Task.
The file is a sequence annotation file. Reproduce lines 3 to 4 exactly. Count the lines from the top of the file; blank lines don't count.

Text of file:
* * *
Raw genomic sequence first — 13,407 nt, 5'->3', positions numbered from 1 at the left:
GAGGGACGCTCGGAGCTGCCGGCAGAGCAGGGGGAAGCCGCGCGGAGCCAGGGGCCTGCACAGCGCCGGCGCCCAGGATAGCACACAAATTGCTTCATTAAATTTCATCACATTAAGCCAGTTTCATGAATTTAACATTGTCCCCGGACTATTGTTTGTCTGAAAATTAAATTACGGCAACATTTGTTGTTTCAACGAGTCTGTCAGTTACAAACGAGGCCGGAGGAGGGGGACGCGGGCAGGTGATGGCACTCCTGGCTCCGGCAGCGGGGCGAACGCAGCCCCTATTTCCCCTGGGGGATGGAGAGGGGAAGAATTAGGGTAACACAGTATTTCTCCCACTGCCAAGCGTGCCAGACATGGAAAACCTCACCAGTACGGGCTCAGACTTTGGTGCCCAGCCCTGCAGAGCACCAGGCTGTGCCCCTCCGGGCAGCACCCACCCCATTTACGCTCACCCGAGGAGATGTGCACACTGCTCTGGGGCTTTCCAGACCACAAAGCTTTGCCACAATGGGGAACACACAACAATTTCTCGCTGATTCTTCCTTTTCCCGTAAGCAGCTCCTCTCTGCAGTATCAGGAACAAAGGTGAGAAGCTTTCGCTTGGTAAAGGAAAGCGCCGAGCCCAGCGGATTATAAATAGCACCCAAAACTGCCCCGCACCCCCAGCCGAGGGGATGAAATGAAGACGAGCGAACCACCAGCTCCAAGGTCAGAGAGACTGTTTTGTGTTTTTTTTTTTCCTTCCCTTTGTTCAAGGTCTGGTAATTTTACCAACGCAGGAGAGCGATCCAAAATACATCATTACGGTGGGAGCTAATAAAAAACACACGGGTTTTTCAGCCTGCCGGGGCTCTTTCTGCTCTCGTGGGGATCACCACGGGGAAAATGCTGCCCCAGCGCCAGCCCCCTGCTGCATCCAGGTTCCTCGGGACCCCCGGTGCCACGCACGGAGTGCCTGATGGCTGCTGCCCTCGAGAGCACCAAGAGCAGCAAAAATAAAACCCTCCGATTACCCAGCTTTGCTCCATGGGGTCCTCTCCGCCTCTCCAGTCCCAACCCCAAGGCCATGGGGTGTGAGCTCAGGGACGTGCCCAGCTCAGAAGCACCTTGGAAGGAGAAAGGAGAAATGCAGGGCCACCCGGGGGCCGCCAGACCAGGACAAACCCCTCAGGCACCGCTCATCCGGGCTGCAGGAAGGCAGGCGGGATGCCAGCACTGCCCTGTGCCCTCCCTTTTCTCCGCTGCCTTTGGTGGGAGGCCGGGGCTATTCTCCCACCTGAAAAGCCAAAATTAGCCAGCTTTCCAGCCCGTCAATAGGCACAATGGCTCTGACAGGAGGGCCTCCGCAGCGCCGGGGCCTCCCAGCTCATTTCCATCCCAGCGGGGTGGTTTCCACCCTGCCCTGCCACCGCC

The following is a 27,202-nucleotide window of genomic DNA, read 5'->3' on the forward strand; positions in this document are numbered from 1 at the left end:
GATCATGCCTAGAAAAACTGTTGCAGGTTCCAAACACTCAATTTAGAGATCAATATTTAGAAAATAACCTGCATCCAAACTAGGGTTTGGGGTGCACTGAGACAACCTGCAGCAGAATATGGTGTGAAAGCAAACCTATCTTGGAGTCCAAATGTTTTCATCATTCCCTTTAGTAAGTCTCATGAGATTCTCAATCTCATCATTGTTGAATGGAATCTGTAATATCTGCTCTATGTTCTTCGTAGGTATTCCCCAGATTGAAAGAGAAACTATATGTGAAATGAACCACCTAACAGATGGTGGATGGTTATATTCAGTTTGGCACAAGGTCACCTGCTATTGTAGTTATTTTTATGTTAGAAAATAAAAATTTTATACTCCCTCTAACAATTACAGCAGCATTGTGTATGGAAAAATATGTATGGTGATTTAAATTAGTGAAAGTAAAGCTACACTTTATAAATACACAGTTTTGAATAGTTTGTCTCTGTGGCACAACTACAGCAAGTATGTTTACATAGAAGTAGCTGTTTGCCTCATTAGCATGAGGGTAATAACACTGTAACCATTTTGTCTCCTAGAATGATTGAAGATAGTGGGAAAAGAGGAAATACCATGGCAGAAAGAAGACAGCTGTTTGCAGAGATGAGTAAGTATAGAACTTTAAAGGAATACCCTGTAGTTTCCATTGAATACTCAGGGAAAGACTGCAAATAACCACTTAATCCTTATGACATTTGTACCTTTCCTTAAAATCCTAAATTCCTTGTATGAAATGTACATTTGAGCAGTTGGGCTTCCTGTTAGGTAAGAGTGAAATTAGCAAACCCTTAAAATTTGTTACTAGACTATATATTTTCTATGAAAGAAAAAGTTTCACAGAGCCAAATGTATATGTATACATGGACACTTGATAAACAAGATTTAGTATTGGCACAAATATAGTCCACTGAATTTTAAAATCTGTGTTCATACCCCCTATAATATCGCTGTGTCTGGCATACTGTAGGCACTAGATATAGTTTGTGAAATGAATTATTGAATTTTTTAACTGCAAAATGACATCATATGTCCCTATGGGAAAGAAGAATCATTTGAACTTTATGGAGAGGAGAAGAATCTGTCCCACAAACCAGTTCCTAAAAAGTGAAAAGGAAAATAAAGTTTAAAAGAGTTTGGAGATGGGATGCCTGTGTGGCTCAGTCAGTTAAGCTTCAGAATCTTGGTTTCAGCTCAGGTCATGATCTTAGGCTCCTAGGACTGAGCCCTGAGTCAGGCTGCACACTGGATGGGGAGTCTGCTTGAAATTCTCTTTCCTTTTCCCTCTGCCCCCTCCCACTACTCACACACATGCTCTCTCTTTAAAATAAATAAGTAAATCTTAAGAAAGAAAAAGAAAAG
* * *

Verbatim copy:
The following is a 27,202-nucleotide window of genomic DNA, read 5'->3' on the forward strand; positions in this document are numbered from 1 at the left end:
GATCATGCCTAGAAAAACTGTTGCAGGTTCCAAACACTCAATTTAGAGATCAATATTTAGAAAATAACCTGCATCCAAACTAGGGTTTGGGGTGCACTGAGACAACCTGCAGCAGAATATGGTGTGAAAGCAAACCTATCTTGGAGTCCAAATGTTTTCATCATTCCCTTTAGTAAGTCTCATGAGATTCTCAATCTCATCATTGTTGAATGGAATCTGTAATATCTGCTCTATGTTCTTCGTAGGTATTCCCCAGATTGAAAGAGAAACTATATGTGAAATGAACCACCTAACAGATGGTGGATGGTTATATTCAGTTTGGCACAAGGTCACCTGCTATTGTAGTTATTTTTATGTTAGAAAATAAAAATTTTATACTCCCTCTAACAATTACAGCAGCATTGTGTATGGAAAAATATGTATGGTGATTTAAATTAGTGAAAGTAAAGCTACACTTTATAAATACACAGTTTTGAATAGTTTGTCTCTGTGGCACAACTACAGCAAGTATGTTTACATAGAAGTAGCTGTTTGCCTCATTAGCATGAGGGTAATAACACTGTAACCATTTTGTCTCCTAGAATGATTGAAGATAGTGGGAAAAGAGGAAATACCATGGCAGAAAGAAGACAGCTGTTTGCAGAGATGAGTAAGTATAGAACTTTAAAGGAATACCCTGTAGTTTCCATTGAATACTCAGGGAAAGACTGCAAATAACCACTTAATCCTTATGACATTTGTACCTTTCCTTAAAATCCTAAATTCCTTGTATGAAATGTACATTTGAGCAGTTGGGCTTCCTGTTAGGTAAGAGTGAAATTAGCAAACCCTTAAAATTTGTTACTAGACTATATATTTTCTATGAAAGAAAAAGTTTCACAGAGCCAAATGTATATGTATACATGGACACTTGATAAACAAGATTTAGTATTGGCACAAATATAGTCCACTGAATTTTAAAATCTGTGTTCATACCCCCTATAATATCGCTGTGTCTGGCATACTGTAGGCACTAGATATAGTTTGTGAAATGAATTATTGAATTTTTTAACTGCAAAATGACATCATATGTCCCTATGGGAAAGAAGAATCATTTGAACTTTATGGAGAGGAGAAGAATCTGTCCCACAAACCAGTTCCTAAAAAGTGAAAAGGAAAATAAAGTTTAAAAGAGTTTGGAGATGGGATGCCTGTGTGGCTCAGTCAGTTAAGCTTCAGAATCTTGGTTTCAGCTCAGGTCATGATCTTAGGCTCCTAGGACTGAGCCCTGAGTCAGGCTGCACACTGGATGGGGAGTCTGCTTGAAATTCTCTTTCCTTTTCCCTCTGCCCCCTCCCACTACTCACACACATGCTCTCTCTTTAAAATAAATAAGTAAATCTTAAGAAAGAAAAAGAAAAG